New Lebanon cabinet approves financial rescue plan


Lebanon‘s government on Thursday approved a rescue plan designed to pull the country out of its worst economic and financial crisis in decades. Now it must win a vote of confidence in parliament.

A draft policy statement seen by Reuters news agency on Sunday outlined broad plans, including reducing interest rates, recapitalising banks, restructuring the public sector and seeking support from foreign donors.

Prime Minister Hassan Diab urged European states to open a credit line and provide aid to rescue his country.

“Lebanon needs urgent help today at various levels: power, food supplies, raw materials,” he told a meeting of European ambassadors.

Foreign donors have said they stand ready to support Lebanon but only if it implements long-stalled reforms.

The United Nations Special Coordinator for Lebanon, Jan Kubis, said this week that a clear and transparent action plan was needed.

“If you don’t help yourselves, why do you expect assistance from the outside world?” he told local media.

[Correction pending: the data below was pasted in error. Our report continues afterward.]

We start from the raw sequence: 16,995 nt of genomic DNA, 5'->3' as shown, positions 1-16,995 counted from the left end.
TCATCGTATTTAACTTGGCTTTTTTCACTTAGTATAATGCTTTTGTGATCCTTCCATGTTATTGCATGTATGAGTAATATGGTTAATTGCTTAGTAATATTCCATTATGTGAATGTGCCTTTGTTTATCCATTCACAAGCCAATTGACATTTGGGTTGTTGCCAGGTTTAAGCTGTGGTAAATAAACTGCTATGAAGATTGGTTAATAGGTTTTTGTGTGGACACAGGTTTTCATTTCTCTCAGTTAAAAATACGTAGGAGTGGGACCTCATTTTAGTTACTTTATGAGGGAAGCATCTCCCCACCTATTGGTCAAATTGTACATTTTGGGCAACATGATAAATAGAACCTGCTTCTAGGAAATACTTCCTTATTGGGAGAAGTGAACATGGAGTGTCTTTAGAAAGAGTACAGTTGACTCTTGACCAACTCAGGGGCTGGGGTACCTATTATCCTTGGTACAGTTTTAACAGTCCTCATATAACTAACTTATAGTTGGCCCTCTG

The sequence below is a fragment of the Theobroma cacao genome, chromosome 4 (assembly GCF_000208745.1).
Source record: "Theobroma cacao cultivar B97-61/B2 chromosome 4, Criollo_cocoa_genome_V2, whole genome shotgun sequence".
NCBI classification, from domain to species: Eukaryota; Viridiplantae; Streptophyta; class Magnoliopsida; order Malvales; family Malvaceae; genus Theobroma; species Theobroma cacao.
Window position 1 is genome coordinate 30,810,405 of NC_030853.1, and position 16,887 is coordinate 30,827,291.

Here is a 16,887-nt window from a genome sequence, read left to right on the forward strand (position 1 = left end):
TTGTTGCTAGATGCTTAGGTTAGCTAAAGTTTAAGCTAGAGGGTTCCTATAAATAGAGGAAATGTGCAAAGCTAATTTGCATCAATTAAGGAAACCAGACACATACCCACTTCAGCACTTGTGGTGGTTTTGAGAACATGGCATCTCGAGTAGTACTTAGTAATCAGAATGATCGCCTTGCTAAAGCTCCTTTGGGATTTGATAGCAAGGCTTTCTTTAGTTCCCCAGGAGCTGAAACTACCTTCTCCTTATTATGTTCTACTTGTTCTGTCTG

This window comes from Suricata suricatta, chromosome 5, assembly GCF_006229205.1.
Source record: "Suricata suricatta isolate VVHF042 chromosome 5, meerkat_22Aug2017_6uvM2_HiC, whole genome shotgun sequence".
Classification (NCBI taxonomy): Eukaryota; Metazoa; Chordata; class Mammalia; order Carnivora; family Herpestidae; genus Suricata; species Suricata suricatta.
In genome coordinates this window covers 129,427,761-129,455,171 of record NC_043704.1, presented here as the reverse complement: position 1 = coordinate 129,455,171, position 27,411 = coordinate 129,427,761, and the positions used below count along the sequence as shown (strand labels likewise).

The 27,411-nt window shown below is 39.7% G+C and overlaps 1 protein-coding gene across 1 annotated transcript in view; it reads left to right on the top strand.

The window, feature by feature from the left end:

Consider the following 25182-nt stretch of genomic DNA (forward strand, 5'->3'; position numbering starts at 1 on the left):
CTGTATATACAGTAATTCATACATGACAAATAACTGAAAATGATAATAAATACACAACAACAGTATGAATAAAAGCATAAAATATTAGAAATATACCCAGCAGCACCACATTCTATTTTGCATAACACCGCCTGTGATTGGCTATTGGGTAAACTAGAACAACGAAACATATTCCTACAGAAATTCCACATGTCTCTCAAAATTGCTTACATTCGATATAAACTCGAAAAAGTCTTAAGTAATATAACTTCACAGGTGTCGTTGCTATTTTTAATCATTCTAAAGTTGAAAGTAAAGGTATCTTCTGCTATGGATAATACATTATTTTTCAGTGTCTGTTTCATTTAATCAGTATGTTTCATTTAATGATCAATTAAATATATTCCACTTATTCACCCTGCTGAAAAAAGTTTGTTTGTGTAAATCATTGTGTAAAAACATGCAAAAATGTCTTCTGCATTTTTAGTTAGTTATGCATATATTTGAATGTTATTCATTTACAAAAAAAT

The information minister said the cabinet approved the rescue plan on Thursday with some amendments, which ministerial sources said were minor.

It was not immediately clear what changes were made to the 17-page statement, due to be presented on Tuesday in parliament for the new government to secure a vote of confidence.

Diab’s cabinet was formed last month with the backing of Hezbollah and its political allies, which hold a parliamentary majority. The new government took shape nearly three months after former Prime Minister Saad Hariri’s government resigned under pressure from sweeping protests against a ruling elite that has failed for decades to tackle economic mismanagement and corruption.

Hezbollah’s parliamentary bloc said on Thursday that decisions on the country’s debt payment, which is due over the coming months, would need national consensus.

“Radical [moves] … require a national decision and popular understanding,” the bloc said in a televised statement.

Cash-strapped authorities are struggling to decide whether to repay a $1.2bn Eurobond maturing in March, political and banking sources told Reuters this week.

The government is facing a cash crunch, a weakening local currency, soaring inflation and foundering confidence in banks that have imposed informal curbs on the amount of United States dollars that depositors can withdraw.

“It is imperative to start work immediately to make up for lost time,” President Michel Aoun’s office quoted him as saying on Thursday.

Finance Minister Ghazi Wazni will meet a World Bank delegation on Friday, his office said.